Drug money saved banks in global crisis, claims UN advisor

Drugs money worth billions of dollars kept the financial system afloat at the height of the global crisis, the United Nations’ drugs and crime tsar has told the Observer.

Antonio Maria Costa, head of the UN Office on Drugs and Crime, said he has seen evidence that the proceeds of organised crime were “the only liquid investment capital” available to some banks on the brink of collapse last year. He said that a majority of the $352bn (£216bn) of drugs profits was absorbed into the economic system as a result.

This will raise questions about crime’s influence on the economic system at times of crisis. It will also prompt further examination of the banking sector as world leaders, including Barack Obama and Gordon Brown, call for new International Monetary Fund regulations. Speaking from his office in Vienna, Costa said evidence that illegal money was being absorbed into the financial system was first drawn to his attention by intelligence agencies and prosecutors around 18 months ago. “In many instances, the money from drugs was the only liquid investment capital. In the second half of 2008, liquidity was the banking system’s main problem and hence liquid capital became an important factor,” he said.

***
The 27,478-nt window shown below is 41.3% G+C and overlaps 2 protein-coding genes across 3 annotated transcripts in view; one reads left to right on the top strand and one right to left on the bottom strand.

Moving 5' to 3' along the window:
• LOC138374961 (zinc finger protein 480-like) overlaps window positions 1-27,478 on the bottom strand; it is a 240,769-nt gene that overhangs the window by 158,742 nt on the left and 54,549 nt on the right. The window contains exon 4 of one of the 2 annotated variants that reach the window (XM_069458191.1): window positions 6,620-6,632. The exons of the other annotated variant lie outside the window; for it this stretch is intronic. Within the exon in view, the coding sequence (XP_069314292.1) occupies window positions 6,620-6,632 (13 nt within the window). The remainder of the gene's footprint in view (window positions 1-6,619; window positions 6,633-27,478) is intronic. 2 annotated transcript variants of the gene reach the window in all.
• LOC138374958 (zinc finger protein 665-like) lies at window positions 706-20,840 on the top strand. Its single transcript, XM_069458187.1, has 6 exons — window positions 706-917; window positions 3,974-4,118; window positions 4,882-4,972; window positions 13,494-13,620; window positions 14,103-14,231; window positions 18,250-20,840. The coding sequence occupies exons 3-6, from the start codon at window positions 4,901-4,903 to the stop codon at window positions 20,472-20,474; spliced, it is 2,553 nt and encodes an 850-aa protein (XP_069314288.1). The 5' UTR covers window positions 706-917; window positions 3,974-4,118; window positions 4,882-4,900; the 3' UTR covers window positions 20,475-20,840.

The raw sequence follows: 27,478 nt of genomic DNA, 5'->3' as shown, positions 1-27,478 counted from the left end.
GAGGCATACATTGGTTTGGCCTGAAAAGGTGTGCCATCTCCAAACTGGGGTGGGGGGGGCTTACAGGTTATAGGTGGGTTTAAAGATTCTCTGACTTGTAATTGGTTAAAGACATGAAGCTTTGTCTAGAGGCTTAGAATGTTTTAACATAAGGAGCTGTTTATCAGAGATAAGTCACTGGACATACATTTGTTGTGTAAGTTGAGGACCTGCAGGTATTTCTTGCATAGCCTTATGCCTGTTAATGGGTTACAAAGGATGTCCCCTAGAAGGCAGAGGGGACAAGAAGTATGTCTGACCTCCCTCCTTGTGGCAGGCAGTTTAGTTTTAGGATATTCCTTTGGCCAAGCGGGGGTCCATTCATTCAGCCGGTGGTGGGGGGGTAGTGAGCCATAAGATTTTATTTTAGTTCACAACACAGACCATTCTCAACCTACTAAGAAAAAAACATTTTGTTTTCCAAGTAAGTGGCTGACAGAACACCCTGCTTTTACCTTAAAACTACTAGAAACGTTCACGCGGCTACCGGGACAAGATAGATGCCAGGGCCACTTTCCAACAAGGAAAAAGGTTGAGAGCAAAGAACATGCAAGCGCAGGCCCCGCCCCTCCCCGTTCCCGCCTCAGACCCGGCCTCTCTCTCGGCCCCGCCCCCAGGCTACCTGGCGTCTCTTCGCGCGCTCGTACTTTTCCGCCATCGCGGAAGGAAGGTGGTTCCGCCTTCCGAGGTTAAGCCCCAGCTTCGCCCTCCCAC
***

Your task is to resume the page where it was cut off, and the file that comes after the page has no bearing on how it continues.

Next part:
Some of the evidence put before his office indicated that gang money was used to save some banks from collapse when lending seized up, he said.

Guardian: Drug money saved banks in global crisis, claims UN advisor

(via Global Guerrillas and Cryptogon)

1 Comment

  1. Charlie Stross sums up the significance of this clearly:

    “What we’ve just seen, hidden in the euphemism here, is a confession that drug cartels and other organized criminals have gone on a $352Bn asset-buying spree — and the banks and regulators, world-wide, turned a blind eye to this because the alternative was to allow the banks to collapse. And the corollary is that these investments are now in the system, laundered, whitewashed, and legit. These narcodollars aren’t neatly bundled up inside the mattress any more; they’re in the system, doing their owners’ bidding.”

    http://www.antipope.org/charlie/blog-static/2009/12/what_are_the_long-term_consequ.html

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